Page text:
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June 1987

Is Academic Otolaryngology Fun?

Arch Otolaryngol Head Neck Surg. 1987;113(6):601-602. doi:10.1001/archotol.1987.01860060027008

As the demands on the financial and emotional reserves of practitioners increase, a practice arrangement, such as full-time academic medicine, offers attractive features. Those usually cited include security, immunization from the business aspects of practice, and the opportunity to be as good as one can be.

As an otolaryngologist who left private practice to return to full-time academic medicine, I began to examine what needs academicians have vs those of their counterparts in the private practice community. Several things became quickly evident:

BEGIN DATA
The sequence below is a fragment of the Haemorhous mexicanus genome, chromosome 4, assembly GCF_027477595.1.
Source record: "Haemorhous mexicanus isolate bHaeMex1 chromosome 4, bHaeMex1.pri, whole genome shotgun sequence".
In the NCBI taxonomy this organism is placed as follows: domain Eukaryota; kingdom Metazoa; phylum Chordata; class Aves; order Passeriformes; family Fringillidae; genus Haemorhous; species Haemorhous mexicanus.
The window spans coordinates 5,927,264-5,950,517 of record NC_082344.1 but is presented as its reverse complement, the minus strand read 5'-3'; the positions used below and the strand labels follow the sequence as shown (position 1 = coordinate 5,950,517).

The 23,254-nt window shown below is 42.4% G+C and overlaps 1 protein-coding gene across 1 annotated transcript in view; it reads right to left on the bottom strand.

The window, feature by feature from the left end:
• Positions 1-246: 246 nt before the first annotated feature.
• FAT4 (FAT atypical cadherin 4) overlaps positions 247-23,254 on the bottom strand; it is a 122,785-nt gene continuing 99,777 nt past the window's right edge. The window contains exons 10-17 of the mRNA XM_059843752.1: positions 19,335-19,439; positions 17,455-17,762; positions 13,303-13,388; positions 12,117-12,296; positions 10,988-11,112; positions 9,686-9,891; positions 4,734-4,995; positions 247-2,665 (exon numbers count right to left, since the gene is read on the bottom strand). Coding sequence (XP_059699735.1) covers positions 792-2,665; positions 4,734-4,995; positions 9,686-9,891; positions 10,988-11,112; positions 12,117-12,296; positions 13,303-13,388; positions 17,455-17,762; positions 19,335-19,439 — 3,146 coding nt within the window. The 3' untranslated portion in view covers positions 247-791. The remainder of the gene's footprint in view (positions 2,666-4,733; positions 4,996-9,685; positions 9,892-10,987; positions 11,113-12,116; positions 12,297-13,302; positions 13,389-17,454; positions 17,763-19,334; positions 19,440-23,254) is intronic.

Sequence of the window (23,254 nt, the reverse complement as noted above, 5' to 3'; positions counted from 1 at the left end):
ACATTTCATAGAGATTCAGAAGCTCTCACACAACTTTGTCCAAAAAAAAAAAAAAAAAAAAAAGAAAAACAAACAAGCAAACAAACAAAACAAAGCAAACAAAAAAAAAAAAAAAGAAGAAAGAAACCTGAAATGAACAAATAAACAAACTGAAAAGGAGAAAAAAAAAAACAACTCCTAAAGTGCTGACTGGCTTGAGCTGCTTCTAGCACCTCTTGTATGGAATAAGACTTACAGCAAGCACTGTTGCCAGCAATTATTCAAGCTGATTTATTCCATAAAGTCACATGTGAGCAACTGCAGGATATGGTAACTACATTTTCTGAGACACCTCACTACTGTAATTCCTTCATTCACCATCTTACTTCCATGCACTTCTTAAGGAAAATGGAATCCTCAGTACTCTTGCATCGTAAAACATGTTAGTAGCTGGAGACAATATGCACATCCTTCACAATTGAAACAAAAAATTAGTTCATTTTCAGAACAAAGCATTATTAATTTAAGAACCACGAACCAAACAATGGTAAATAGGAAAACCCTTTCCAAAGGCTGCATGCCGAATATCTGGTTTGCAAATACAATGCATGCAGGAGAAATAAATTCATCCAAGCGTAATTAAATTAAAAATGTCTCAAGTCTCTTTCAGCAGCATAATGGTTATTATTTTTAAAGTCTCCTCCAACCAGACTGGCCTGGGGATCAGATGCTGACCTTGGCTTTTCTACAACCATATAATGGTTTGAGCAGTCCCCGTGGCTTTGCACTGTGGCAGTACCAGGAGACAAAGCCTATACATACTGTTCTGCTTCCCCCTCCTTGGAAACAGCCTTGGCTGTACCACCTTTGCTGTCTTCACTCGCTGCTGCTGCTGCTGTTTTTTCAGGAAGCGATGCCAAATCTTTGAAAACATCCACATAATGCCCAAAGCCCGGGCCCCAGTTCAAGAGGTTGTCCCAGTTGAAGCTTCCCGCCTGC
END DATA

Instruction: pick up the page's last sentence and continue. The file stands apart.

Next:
1. 1. The differences between private practice and full-time academic otolaryngology are rapidly becoming blurred. Medicolegal issues, business pressures, and competition are squeezing medical school faculty members as tightly as private practitioners. It appears the problems are the same, though the solutions may differ.

  2. 2. What is expected of academic clinicians is changing. Tension is building to "pay as you go." Those clinicians who cannot at least partially subsidize

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